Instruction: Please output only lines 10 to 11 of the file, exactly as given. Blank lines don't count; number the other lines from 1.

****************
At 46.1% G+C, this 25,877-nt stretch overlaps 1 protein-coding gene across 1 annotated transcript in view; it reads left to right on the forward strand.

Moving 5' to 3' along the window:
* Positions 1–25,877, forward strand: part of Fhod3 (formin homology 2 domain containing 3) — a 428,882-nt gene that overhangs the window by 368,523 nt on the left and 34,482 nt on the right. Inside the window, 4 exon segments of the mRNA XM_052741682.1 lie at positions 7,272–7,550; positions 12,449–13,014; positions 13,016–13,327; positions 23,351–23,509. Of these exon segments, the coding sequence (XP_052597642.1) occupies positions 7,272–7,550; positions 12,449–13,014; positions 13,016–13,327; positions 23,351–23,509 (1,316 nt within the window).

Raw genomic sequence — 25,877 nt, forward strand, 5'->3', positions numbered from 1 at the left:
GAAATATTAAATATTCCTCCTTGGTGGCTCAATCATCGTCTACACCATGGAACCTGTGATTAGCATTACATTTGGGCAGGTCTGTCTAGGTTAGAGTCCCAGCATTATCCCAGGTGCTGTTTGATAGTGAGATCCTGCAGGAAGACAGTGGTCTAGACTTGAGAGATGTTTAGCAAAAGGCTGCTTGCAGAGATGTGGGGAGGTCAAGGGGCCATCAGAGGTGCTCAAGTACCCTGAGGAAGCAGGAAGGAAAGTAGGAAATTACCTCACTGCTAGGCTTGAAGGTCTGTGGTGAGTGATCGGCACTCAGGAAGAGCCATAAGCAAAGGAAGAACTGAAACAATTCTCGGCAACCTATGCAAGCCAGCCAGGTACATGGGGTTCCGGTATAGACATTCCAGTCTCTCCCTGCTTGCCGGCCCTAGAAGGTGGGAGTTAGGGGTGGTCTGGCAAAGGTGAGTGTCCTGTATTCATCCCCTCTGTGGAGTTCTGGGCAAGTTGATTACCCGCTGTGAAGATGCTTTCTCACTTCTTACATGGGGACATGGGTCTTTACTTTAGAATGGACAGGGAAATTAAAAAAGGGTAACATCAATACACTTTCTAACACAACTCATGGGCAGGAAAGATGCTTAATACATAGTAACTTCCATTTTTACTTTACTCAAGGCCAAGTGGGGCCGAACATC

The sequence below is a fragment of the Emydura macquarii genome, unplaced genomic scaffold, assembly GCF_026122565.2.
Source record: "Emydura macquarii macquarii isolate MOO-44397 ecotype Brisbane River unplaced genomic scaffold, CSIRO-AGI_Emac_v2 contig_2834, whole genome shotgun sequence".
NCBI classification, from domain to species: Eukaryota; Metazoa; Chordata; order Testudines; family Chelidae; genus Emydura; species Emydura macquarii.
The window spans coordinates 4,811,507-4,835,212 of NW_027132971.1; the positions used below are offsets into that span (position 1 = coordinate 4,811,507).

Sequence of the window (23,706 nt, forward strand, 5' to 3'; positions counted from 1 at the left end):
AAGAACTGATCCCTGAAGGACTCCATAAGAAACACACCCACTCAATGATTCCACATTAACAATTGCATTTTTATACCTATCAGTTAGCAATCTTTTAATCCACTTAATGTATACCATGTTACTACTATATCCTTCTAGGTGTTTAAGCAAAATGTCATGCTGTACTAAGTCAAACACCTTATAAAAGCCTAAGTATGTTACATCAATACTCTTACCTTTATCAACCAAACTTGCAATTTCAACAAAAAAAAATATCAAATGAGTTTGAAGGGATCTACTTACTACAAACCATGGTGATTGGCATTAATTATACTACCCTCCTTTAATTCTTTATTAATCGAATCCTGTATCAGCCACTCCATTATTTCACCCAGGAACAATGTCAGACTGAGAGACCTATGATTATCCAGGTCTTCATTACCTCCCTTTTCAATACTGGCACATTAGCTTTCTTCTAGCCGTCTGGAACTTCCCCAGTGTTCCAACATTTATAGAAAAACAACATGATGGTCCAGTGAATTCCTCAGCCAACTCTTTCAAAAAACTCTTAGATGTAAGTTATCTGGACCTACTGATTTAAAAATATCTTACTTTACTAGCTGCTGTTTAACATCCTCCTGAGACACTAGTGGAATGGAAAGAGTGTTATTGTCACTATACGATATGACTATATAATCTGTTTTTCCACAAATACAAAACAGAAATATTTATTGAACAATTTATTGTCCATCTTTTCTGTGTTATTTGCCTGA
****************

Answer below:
Sequence of the window (23,706 nt, forward strand, 5' to 3'; positions counted from 1 at the left end):
AAGAACTGATCCCTGAAGGACTCCATAAGAAACACACCCACTCAATGATTCCACATTAACAATTGCATTTTTATACCTATCAGTTAGCAATCTTTTAATCCACTTAATGTATACCATGTTACTACTATATCCTTCTAGGTGTTTAAGCAAAATGTCATGCTGTACTAAGTCAAACACCTTATAAAAGCCTAAGTATGTTACATCAATACTCTTACCTTTATCAACCAAACTTGCAATTTCAACAAAAAAAAATATCAAATGAGTTTGAAGGGATCTACTTACTACAAACCATGGTGATTGGCATTAATTATACTACCCTCCTTTAATTCTTTATTAATCGAATCCTGTATCAGCCACTCCATTATTTCACCCAGGAACAATGTCAGACTGAGAGACCTATGATTATCCAGGTCTTCATTACCTCCCTTTTCAATACTGGCACATTAGCTTTCTTCTAGCCGTCTGGAACTTCCCCAGTGTTCCAACATTTATAGAAAAACAACATGATGGTCCAGTGAATTCCTCAGCCAACTCTTTCAAAAAACTCTTAGATGTAAGTTATCTGGACCTACTGATTTAAAAATATCTTACTTTACTAGCTGCTGTTTAACATCCTCCTGAGACACTAGTGGAATGGAAAGAGTGTTATTGTCACTATACGATATGACTATATAATCTGTTTTTCCACAAATACAAAACAGAAATATTTATTGAACAATTTATTGTCCATCTTTTCTGTGTTATTTGCCTGA